Your Ad here
Be sure to sign up for the weekly RV Travel Newsletter, published continuously every Saturday since 2001. NOTE By subscribing to RVTravel you will get info on the newest post on RV Tire Safety too
. Click here.
Huge RV parts & accessories store!
You have never seen so many RV parts and accessories in one place! And, Wow! Check out those low prices! Click to shop or browse!

Friday, May 28, 2021

Does your TPMS "control" you? or can you control it?

I saw a post on an RV Forum about a tire "Blowout" on an RV that had a TPMS.

The RV owner said they had TPMS but still had a sidewall failure. He also said, he "set his  "baseline" PSI which is the threshold for the low end pressure reading and then the upper limit alarm will tell you if you''re exceeding normal pressures and headed for a blowout. Same thing for the temperatures as well....set the baseline and then it alerts you if the tire temperature is above normal and too high. I used my unit last year on 2 long haul trips to MI and it performed well. Gave me the piece of mind knowing I could keep an eye on the tire pressures and temps. I do recommend the unit. I purchased the unit which can support up to 22 sensors, but got the TPMS system with 6 sensors on Amazon, then bought 2 additional sensors for a total of 8 - 4 for my TV and another 4 for my TT. My trailer has dual axles. I mounted the wifi extender on the front of my TT just behind the battery box and use the clip on leads from the battery to power it. The wifi unit is in my truck and I tuck it in the center pocket in my cab. Works well."

I pointed out that not all TPMS let you set that actual low pressure warning level. Some use a % or number of PSI below the "set pressure" AKA Baseline. Others let you set the low pressure warning level.

I recommend that the low pressure warning level be no lower than 5 psi below the minimum pressure needed to support the measured load on the inflation for the tires on that axle. With some TPMS, this will require some extra calculation and work as you will need to set the Baseline higher than your actual "cold" inflation.

If Tire minimum inflation needed to support the measured load was 70  your low warning level should be no lower than 65.
If your system has the warning at -25% from "baseline" then you need to set your Baseline to 87 psi  (75% of 87 = 65). Some systems use the pressure in the tire when you first connect the TPM sensor as the "baseline" so you would need to pump up your tires to 87 before first connecting the TPM sensor. Once the TPM system is fully connected you could then lower your 87 to  80 (70x 1.15).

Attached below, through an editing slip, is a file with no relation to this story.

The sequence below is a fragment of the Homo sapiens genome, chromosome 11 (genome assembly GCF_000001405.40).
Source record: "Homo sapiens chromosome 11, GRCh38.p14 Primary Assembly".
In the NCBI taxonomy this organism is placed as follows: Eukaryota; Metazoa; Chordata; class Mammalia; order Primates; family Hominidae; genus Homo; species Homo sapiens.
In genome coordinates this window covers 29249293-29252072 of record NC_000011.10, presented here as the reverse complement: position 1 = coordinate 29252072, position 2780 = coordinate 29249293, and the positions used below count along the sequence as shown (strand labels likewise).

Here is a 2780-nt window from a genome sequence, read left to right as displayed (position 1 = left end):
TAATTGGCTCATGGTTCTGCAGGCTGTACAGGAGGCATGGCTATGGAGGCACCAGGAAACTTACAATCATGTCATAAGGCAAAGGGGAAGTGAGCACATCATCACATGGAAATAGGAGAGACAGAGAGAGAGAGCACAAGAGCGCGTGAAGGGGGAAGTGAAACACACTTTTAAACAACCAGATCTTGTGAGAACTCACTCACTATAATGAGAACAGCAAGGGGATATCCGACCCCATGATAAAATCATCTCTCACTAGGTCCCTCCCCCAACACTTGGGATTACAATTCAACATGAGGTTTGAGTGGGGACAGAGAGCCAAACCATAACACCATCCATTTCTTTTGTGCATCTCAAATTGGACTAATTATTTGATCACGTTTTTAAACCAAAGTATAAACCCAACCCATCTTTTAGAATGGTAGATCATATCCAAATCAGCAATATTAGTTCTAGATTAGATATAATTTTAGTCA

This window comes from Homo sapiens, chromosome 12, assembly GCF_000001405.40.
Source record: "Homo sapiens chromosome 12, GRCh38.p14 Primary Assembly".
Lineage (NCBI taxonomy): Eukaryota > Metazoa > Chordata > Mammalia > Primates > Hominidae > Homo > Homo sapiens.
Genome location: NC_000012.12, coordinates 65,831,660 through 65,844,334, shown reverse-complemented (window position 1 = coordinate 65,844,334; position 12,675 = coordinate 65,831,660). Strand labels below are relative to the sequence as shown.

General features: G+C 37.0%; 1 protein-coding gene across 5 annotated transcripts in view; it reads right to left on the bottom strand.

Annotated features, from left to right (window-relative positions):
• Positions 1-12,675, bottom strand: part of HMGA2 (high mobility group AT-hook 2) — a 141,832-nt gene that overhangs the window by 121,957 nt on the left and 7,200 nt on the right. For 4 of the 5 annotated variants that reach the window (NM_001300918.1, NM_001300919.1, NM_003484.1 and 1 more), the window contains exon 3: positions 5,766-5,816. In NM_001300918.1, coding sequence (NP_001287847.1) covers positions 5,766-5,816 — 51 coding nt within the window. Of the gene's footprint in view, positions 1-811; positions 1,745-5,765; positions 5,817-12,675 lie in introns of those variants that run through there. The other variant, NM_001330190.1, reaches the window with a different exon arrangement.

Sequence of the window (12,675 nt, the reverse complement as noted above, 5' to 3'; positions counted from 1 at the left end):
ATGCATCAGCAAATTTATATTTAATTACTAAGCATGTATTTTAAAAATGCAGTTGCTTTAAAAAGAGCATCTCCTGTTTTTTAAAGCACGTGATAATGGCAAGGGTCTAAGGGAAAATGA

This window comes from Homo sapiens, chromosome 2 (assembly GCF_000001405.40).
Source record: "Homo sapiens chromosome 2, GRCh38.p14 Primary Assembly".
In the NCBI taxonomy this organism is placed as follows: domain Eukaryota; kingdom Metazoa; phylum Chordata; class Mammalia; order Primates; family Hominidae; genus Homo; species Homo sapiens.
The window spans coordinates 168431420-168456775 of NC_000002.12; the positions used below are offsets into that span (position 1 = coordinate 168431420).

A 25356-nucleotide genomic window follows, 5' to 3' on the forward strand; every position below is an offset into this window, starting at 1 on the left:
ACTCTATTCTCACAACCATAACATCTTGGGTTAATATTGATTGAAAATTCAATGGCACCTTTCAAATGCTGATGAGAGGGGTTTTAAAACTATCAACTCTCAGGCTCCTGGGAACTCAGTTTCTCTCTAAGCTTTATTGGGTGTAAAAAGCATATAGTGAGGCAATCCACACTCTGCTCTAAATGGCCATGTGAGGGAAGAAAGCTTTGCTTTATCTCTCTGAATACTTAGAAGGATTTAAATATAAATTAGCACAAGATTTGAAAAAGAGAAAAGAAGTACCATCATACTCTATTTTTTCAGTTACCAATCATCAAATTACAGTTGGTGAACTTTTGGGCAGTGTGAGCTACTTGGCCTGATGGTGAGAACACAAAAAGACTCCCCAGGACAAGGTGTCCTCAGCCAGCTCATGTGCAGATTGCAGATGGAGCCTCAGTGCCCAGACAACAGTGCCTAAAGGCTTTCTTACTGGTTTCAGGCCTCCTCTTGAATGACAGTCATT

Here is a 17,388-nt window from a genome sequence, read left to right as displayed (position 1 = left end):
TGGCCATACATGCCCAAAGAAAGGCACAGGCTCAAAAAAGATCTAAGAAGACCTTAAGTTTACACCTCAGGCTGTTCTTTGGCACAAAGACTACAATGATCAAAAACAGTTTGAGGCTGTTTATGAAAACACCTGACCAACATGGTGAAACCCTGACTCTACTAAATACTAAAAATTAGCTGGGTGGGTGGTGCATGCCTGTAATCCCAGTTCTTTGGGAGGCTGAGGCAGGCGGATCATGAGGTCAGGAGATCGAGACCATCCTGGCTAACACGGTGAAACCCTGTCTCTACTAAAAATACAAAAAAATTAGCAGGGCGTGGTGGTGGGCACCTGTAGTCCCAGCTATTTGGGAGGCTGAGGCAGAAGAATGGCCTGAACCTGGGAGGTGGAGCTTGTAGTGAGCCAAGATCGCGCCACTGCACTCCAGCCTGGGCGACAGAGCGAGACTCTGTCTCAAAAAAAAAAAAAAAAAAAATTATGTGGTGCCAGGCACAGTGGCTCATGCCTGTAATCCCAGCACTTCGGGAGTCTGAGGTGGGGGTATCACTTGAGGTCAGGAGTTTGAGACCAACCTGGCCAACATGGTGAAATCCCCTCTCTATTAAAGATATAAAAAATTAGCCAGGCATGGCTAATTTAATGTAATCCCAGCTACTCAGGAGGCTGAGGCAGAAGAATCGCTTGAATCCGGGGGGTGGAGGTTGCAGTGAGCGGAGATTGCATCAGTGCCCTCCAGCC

The 1.15 is a suggested margin of inflation so you are not pumping up your tires if the Ambient temperature drops. Remember that a drop of 10°F will result in about a 2% drop in the "cold" tire pressure.
Yes this is complex but that is a problem with the TPMS MFG not giving the user full control of your warning and baseline inflation levels. Please learn how your TPMS is programed. Your instructions should tell you how to set the "Low Pressure Warning Level" but if it doesn't you will need to do the above math.

Friday, May 21, 2021

Another post on ST type tires, Speed and tire life

 Post on an RV Advice forum:

"We have ST rated tires. Do we have to run less than 65 mph? We see a lot of RVs passing us."


"Speed Symbol" is actually a relative measure of heat resistance. 

The speed number is based on a brand new tire being able to run for 30 minutes on a perfectly smooth steel drum,  at a constant speed without coming apart. Any tire running the test is considered scrap after the 30 minute run. 


 65 mph is the assumed Max operational speed for ST type tires. 

This is part of the calculations used to establish a tire load capacity. While it is unlikely that your tires will come apart as soon as you run 66 mph, it is true that the faster you run the "faster" you are using up the life of your tires. People running faster than 65 is one of the contributing reasons for ST tires to have shorter life than tires on your car or Pick-up.


I often compare tire speed rating like your engine "Red Line" speed. If your car indicated 4,500 as the Red Line you can probably run 4,495 RPM for some time without the engine blowing up. BUT I would think you know this will significantly shorten the life of the engine. Same with tires.


Friday, May 14, 2021

Can you change tire size or type on your RV?

 As an actual Tire Design Engineer I can assure you that there is more misinformation or partially correct information out there on the internet, than technically accurate information.